As thousands of Ukrainians fled their worn-torn homeland, the Hadassah Medical Organization quickly organized a medical humanitarian mission to travel to the Przemyśl refugee camp on the Ukrainian-Polish border, where they established a medical clinic in cooperation with the World Health Organization, NATAN Worldwide Disaster Relief and the Polish health authorities. Fifteen rotating Hadassah delegations, including physicians, nurses, and even a medical clown, provided thousands of refugees with medical treatment and a compassionate ear. In recent weeks Hadassah International (HI) recruited additional volunteer medical teams from partnering hospitals and medical organizations in Argentina, Chile, Mexico, Poland, and Switzerland to work in the clinic.

 “Many of the refugees,” explains HI Executive Director Jorge Diener, “did not receive proper medical treatment on their difficult journey to Poland.” One such refugee was Alexandra, a 10-year-old girl, who limped into the clinic in terrible pain. For two months, she had been suffering from an ingrown toenail, which caused a severe inflammatory condition in her foot, making it impossible for her to put weight on it.  Alexandra had been crying practically non-stop for weeks.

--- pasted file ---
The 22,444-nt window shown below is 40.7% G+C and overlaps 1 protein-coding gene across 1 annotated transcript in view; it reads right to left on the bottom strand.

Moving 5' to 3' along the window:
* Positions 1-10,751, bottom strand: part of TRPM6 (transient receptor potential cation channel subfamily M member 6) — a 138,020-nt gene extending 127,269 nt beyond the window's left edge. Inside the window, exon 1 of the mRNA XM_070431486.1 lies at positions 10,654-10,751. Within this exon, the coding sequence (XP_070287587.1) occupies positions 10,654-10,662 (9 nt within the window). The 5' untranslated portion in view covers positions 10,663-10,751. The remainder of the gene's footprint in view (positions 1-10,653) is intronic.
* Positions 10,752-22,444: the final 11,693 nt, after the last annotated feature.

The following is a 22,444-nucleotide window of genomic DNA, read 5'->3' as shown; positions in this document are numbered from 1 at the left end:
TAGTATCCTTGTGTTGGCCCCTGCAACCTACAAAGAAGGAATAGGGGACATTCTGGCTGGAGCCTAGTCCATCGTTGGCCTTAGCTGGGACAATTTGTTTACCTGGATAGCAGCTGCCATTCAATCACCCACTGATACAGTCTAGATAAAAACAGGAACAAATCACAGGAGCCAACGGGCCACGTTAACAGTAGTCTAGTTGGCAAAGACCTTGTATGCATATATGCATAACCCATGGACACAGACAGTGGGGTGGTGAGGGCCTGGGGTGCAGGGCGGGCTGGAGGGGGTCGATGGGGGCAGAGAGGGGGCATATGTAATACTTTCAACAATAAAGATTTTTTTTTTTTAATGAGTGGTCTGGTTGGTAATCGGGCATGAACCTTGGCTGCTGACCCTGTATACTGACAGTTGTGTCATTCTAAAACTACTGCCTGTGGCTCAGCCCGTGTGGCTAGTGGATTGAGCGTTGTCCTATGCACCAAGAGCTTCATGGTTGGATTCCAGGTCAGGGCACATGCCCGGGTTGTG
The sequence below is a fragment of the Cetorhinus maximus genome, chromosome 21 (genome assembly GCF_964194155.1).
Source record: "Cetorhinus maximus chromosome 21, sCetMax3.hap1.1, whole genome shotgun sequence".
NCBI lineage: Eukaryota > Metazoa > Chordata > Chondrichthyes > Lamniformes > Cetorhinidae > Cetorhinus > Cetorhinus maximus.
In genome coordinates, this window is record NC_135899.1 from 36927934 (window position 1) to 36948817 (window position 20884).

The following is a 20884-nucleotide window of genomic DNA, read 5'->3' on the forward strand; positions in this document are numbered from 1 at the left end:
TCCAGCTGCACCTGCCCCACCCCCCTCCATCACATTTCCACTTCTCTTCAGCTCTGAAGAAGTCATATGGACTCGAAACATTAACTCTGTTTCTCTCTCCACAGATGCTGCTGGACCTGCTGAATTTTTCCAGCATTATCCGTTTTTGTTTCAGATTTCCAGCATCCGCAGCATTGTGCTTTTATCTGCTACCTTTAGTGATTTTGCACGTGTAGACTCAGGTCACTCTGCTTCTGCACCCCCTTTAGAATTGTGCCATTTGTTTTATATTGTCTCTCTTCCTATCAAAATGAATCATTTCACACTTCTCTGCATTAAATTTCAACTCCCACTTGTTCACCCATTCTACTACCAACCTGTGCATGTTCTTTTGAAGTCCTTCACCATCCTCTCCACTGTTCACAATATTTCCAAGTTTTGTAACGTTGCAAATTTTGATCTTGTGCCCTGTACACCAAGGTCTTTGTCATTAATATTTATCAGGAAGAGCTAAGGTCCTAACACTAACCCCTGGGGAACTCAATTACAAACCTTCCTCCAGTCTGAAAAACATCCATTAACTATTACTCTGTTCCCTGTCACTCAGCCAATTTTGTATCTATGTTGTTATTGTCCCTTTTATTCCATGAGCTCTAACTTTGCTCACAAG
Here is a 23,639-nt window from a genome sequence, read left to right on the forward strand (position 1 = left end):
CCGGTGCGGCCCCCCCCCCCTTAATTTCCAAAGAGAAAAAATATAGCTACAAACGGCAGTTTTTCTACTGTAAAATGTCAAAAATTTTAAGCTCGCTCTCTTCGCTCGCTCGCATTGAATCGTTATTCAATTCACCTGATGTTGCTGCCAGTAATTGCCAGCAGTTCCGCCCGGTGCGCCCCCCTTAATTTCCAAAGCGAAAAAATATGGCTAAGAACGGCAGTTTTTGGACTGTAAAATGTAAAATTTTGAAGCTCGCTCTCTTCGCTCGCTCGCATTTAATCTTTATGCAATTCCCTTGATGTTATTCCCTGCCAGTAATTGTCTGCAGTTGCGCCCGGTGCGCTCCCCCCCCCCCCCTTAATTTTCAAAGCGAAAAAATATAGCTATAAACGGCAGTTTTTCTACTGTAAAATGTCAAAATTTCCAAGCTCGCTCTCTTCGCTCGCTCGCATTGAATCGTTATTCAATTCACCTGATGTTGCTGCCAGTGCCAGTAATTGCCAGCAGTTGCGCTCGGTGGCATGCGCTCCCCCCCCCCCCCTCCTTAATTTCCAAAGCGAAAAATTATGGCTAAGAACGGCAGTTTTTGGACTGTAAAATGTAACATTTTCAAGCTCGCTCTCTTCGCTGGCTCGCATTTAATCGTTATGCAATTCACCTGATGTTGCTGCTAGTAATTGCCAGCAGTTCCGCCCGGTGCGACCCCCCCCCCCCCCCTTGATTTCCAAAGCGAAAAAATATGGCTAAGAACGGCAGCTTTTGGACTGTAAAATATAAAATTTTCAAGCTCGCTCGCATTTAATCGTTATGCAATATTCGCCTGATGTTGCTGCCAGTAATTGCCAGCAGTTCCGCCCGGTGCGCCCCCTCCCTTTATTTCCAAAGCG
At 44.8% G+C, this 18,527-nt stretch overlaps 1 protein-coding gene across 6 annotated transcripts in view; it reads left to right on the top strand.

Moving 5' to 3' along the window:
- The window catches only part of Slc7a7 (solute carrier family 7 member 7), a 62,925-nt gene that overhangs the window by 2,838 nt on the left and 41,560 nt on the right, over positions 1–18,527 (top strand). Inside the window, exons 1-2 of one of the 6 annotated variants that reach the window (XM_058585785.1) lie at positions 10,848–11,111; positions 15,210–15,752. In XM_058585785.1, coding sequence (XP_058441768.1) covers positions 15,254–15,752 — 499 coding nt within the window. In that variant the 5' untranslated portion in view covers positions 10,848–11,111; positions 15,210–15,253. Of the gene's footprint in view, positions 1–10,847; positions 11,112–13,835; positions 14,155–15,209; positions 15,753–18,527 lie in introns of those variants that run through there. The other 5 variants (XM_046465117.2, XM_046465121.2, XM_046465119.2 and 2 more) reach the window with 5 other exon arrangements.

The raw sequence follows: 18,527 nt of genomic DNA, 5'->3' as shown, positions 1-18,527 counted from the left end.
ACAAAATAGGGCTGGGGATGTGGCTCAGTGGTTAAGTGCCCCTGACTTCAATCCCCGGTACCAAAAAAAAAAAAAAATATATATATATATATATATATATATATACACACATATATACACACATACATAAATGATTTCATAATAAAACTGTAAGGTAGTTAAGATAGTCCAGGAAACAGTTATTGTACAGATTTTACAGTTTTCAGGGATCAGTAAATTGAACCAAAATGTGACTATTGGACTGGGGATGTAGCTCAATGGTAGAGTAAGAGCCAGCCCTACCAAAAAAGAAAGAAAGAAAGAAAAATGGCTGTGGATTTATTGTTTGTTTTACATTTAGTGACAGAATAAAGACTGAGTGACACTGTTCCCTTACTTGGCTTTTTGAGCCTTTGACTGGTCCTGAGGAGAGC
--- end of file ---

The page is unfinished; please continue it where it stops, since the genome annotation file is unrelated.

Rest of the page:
“The mother told us that no one wanted to operate on the girl under the non-routine, complex conditions of the refugee camp,” relates Dr. Omer Or, a Hadassah onco-orthopedic surgeon, who was serving his first shift at the clinic when he met Alexandra. After examining her, he realized that it was impossible to postpone the surgical procedure any longer.

Dr. Or continues, “I collected the appropriate equipment that we had in the clinic, thanks to the donations raised from Hadassah supporters all over the world. I prepared a sterile field, and, no less important, I explained to the girl and her parents what I was going to do.”

Dr. Or performed the surgical procedure under local anesthesia and bandaged the area to maintain a sterile environment. He gave Alexandria antibiotics to prevent a postoperative infection.

“The most amazing moment for me,” recalls Dr. Or with a smile, “was when the girl’s eyes filled with tears as soon as I finished the surgery. She and her mother did not stop thanking me for the treatment that finally, after months, stopped the severe pain in her foot.”

Three days later, Alexandra returned to the clinic for a check-up. The surgical site looked great; it was healing well.

 “We will remember you forever, for the rest of our lives,” Alexandra’s mother told Dr. Or. “You reached out and helped us when we needed it most when our daughter could not cope with the terrible pain anymore. We did not see any light at the end of the tunnel. Thank you very much, Dr. Omer. Your kindness will continue to accompany us on the path that awaits us going forward. You are an inspiration.”